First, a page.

Tuesday marked the 40th anniversary of the Supreme Court’s ruling in the case of Roe v. Wade. The verdict utilized the due process clause of the 14th Amendment to protect a woman’s privacy regarding the right to choose. Roe v. Wade and a concurrent case, Doe v. Bolton, addressed the lack of clarity in state laws regarding abortion access.
The decision made in Roe v. Wade attempted to rectify the complication of two key interests with regard to pregnancy termination: women’s health and prenatal life. It was established that women should have full access to abortion services until viability. Since we have become accustomed to the issue of choice, the terminology of the decision lacks so much specificity that attempts at defining “life” have become prevalent.
For instance, viability is relative to each pregnancy and cannot be applied in a universal manner and is complicated by conceptions of personhood, as shown in attempts at limiting Mississippi’s Initiative 26. Such are the issues that arise in motions to regulate and enforce the inherent nuances of pregnancy. We have seen efforts aimed at clarifying these problems through the legal system in successive cases brought before the Supreme Court, including Webster v. Reproductive Health Services, Planned Parenthood v. Casey and Gonzales v. Carhart.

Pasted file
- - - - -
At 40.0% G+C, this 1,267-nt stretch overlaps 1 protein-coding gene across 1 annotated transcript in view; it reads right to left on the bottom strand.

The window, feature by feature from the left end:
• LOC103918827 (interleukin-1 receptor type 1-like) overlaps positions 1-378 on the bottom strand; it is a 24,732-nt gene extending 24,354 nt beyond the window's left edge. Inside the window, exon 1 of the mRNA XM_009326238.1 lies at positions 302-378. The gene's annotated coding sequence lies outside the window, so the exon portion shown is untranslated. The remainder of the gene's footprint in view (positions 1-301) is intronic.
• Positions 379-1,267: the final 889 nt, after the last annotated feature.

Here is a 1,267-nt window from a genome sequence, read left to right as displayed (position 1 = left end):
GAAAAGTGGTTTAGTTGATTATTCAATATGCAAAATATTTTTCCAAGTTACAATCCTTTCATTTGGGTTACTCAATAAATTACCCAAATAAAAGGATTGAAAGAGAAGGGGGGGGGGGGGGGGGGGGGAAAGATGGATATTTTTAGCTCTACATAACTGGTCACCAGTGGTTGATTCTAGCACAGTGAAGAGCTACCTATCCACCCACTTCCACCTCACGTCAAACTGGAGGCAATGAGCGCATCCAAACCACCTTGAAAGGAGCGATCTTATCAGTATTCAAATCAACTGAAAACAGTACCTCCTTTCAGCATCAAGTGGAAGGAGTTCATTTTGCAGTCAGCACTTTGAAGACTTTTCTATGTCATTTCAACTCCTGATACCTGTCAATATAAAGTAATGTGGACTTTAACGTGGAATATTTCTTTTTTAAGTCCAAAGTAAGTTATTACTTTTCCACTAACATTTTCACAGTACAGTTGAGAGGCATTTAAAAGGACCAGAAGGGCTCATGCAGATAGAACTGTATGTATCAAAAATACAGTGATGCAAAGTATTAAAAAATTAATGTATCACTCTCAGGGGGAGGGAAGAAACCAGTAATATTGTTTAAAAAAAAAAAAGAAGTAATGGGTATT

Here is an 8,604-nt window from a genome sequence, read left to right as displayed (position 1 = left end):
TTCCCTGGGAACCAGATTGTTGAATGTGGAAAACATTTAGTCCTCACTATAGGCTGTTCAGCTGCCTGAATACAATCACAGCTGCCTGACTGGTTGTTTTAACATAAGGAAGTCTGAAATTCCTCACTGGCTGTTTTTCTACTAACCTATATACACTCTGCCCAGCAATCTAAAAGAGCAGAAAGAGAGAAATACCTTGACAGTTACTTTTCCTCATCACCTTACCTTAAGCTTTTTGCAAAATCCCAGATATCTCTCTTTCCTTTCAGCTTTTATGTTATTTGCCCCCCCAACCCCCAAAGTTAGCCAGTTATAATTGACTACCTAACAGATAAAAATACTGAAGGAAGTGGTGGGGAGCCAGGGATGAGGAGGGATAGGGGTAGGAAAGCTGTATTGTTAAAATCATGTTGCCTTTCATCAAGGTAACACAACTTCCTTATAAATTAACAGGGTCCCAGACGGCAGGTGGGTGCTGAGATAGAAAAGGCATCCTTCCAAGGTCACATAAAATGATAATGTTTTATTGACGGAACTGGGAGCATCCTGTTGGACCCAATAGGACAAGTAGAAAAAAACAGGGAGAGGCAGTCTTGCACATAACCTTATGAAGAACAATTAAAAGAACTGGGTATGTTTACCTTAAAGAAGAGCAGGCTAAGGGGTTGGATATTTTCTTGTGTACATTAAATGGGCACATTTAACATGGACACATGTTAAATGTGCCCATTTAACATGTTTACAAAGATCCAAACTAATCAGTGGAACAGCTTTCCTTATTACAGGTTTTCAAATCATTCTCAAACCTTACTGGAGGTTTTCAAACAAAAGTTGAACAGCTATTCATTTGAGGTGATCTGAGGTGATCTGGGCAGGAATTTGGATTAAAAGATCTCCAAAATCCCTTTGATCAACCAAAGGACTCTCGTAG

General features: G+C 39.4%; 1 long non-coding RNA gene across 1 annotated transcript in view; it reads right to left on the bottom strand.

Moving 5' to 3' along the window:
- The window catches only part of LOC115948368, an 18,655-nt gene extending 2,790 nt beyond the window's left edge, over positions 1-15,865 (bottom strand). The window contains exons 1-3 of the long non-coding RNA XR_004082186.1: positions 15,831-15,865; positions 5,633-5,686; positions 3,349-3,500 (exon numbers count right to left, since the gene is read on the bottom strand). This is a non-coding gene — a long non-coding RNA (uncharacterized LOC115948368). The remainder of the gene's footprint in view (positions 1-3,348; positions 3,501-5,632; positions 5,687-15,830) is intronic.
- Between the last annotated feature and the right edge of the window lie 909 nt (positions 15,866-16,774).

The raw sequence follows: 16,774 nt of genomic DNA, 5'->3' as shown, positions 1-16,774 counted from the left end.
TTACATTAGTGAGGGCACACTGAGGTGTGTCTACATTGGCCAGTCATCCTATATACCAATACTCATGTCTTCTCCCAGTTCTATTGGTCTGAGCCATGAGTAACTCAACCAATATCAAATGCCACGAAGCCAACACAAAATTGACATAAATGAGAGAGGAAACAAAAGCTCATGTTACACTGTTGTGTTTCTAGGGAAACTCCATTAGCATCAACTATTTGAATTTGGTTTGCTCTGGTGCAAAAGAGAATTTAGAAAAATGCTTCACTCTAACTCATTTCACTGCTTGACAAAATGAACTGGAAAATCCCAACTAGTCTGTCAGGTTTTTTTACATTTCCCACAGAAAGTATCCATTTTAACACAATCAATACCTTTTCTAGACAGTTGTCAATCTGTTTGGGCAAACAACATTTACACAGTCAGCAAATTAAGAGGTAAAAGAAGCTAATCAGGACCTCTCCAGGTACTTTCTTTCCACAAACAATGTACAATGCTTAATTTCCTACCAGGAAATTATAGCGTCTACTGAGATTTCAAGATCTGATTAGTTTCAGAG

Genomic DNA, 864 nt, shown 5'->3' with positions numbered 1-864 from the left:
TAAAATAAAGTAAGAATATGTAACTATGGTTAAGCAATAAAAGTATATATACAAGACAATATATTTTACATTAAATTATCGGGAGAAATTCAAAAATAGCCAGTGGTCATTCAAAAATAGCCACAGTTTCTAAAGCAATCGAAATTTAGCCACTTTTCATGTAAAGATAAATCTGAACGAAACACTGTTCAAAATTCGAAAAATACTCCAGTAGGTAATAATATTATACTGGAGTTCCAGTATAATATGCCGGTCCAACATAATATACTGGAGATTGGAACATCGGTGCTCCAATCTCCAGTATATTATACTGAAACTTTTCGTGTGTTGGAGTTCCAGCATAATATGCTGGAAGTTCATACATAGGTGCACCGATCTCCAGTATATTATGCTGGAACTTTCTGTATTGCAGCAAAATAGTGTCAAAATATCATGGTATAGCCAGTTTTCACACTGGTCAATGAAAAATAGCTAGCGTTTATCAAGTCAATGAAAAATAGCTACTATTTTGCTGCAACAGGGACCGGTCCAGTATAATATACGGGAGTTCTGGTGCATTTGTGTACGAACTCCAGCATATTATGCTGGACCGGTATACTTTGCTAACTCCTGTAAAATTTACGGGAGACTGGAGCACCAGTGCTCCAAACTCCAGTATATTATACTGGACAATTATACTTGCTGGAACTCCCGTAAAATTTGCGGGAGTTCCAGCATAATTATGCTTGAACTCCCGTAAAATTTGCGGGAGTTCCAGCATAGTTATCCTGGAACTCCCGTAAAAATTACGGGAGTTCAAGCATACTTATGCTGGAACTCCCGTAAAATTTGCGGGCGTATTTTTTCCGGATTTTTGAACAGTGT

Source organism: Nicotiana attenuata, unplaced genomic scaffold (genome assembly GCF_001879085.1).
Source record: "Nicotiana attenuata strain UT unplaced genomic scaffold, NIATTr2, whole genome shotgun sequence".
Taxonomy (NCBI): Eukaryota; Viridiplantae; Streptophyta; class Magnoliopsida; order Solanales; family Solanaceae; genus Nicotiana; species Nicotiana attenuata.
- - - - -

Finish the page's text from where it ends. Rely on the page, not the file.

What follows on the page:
As we attempt to coalesce action regarding an issue with two main interest camps maintaining their own distinct perspectives on the issue, we will continue to encounter issues of clarity and complications of enforcement. The values with which the groups approach abortion, when applied rigidly, are exclusive of each other.
The valuation of prenatal life over the health of the woman, for one, excludes considerations for the woman’s particular circumstance. The arrival at the decision to abort is deeply personal and regulation of access to abortion services, if any, should respect this agency. This respect for individual authority is an issue that needs to be further articulated and discussed in the public sphere as a uniting valuation we can apply to the many, multifaceted issues that manifest in our modern society.
Many are concerned with the possible actions and subsequent consequences in response to the cases previously mentioned. This inability to come to a compromise on the situation is causing a new, wider rift in our country and people’s political allegiances.
The problem is never going to disappear, and the women who are affected by the possible outcomes and interpretations of new laws face a daunting prospect. Women across the country who have aborted will gain new stigma in the event that pro-life supporters have their way, and those who revile women for discarding the budding life within them will be seen as criminals to the people who reserve the right to govern what happens within their own bodies.
Unfortunately, it seems inevitable that either way, someone is going to be left offended and nursing their ideologically driven anger.
What impacts this will have in 10, perhaps 20 years in the future are as of yet unknown until one standard is implemented. But hopefully, the next few generations will not be as offended at our indiscretions as we were to hear about how doctors once “treated” the mentally ill or how unyielding many previous generations were in accepting the reality of evolution.
Alyssa Coffey is a freshman majoring in American studies and ethnicity. Melissa Mendes is a junior majoring in English.